Meet Ken Block, the ‘Gymkhana’ Mastermind and Driver

Ken Block smoking his all-wheel-drive Mustang in 'Gymkhana 7.'
Ken Block smoking his all-wheel-drive Mustang in 'Gymkhana 7.'

When he's not driving a rally car for his own Hoonigan Racing team, Ken Block makes his living by tearing across pavement in jaw-dropping viral videos. His latest, Gymkhana 7, racked up more than 14 million views in its first week on YouTube.


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While past Gymkhana exploits saw Block spinning and drifting through spectacular stunt courses in modern rally cars, his new video follows him as he burns through Los Angeles in a custom all-wheel-drive 1965 Ford Mustang.

We spoke with Block about the inspiration for Gymkhana 7, his 845-horsepower muscle car, what Hoonigan means, and what it's like to pull four-wheel burnouts behind the Hollywood sign.

Where'd you get the idea to take an AWD Mustang and terrorize the streets of L.A?
The Gymkhana videos are a great creative outlet, but it gets more difficult every year to make cool things people want to watch. I had the idea to take a car that's unexpected, and a performance all-wheel-drive Mustang had never been built before. Then I'm from southern California and L.A. is so iconic. Downtown, Chinatown, and the river made a really cool backdrop.


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Tell us about the Mustang. You've dubbed it the "Hoonicorn."
It's unlike any Mustang ever made and I built it for this video. From concept to finish was two years. It has an 845-horsepower Roush Yates V8 and a custom all-wheel-drive system. I knew would fun to drive and make an exceptional video. 

What does it take to put a video like this together?
Our production company is very good. It's a L.A.-based studio and the scouts work with government to figure out how to do what we want to do. It took about eight months and then we had five full days of shooting. My sponsors make it all possible, it's very expensive.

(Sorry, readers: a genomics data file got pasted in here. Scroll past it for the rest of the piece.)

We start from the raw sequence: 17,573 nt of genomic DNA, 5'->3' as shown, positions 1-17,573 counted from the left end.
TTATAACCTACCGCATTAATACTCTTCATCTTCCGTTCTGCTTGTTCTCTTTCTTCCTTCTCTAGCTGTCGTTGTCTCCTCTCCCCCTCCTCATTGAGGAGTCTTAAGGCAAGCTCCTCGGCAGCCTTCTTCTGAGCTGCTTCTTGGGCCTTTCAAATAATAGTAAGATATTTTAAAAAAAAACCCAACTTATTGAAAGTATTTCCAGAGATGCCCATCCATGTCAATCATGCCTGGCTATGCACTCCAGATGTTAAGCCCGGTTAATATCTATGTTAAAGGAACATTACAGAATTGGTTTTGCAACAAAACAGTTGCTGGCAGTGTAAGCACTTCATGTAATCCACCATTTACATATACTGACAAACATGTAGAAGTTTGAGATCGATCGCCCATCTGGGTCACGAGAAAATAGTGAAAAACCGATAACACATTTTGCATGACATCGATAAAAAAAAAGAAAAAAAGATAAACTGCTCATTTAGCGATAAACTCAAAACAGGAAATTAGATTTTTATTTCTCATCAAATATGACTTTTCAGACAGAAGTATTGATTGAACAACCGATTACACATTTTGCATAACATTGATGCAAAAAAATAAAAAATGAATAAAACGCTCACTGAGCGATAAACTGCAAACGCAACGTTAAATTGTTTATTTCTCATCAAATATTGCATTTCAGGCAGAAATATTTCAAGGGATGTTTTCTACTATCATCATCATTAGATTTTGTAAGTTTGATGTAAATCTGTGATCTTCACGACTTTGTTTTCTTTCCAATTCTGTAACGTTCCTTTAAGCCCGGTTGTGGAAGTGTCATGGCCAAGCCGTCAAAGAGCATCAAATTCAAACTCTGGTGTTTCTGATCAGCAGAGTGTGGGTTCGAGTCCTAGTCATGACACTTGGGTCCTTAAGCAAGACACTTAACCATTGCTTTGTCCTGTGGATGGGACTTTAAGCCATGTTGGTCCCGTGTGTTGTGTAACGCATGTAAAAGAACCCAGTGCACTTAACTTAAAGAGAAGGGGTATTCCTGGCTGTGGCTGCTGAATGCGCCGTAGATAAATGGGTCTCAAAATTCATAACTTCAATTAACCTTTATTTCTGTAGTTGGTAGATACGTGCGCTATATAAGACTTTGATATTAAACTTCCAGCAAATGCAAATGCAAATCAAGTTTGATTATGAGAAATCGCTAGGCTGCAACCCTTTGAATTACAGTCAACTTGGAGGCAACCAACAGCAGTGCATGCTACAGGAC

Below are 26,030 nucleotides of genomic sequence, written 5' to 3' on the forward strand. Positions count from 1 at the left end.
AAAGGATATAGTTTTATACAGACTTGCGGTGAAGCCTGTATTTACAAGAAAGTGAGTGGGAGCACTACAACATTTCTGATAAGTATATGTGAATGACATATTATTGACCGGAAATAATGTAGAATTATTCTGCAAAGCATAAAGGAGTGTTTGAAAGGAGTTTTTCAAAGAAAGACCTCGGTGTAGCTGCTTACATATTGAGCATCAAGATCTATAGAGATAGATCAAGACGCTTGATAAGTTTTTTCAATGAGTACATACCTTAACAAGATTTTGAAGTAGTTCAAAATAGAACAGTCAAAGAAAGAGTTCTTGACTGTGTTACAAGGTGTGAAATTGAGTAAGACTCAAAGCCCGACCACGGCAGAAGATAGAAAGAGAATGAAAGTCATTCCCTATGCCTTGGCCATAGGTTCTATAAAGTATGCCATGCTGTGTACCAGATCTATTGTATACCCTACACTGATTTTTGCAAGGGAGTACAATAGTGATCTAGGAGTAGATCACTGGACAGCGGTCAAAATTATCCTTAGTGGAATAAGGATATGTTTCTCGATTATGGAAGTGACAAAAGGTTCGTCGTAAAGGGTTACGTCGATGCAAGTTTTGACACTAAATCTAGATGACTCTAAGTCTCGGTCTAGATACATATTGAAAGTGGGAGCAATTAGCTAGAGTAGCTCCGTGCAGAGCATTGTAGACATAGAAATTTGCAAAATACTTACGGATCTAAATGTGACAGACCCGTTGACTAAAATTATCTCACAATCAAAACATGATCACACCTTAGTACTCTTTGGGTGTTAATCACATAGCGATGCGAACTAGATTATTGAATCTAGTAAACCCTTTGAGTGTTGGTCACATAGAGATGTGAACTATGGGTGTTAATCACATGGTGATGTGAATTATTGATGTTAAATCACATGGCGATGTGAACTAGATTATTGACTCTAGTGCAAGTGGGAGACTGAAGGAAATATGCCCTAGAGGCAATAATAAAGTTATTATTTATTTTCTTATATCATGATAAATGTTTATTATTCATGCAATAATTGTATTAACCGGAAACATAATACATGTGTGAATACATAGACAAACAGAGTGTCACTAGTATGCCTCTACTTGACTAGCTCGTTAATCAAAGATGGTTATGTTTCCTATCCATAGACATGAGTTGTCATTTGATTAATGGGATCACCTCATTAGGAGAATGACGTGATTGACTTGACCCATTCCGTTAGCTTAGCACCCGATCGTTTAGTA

Any close calls?
There are always close calls. When I was doing donuts around Randy's Donuts, I came within inches of the parking blocks. We want those close calls and there's a lot of pressure to get things done fast and in an extreme way. If it's not dramatic, it's not going to look good on camera. Of course, it's a fine balance between what looks good and not destroying anything.

Some scenes already had tire marks on the pavement, did you run each stunt multiple times?
Each situation is different, like it only took one try at Randy's Donuts. Others will be six of seven times. Before, I'll explore every possibility of what could go wrong or right. I don’t want to overdrive on the first try and break, so we ease into certain tricks. We have a very particular look, so we might also reposition camera. It's definitely a process.

Were any of the stunts actually hard for you?
Yeah, some of them pushed me. The hardest thing was the donuts around the hopping low rider. If I timed it wrong, it would have come down on my car and crushed it.

Were the cop cars in the video real police?
Some are real and some are fake. We always had three to four police with us for every part of shoot, but we added more because we wanted it to look like that cops were there to shut it down.

Were there any highlights for you?
I grew up seeing the Hollywood sign all my life and driving around it was surreal. That took months to arrange.

What's your advice for guys that want to learn to drive like you?
The best way to start is a school. My skills come from stage rallies, but I started at Team O'Neil Rally School in New Hampshire. There's also a good school near Seattle, DirtFish Rally. You learn a lot of basic skills that also improve your own regular driving. 

Finally, what exactly is Hoonigan?
Someone that likes to have fun with a car. The term comes from Australia, for someone driving aggressively, doing donuts, burnouts, racing, and sliding, but it's a term of endearment.

Watch Gymkhana 7.

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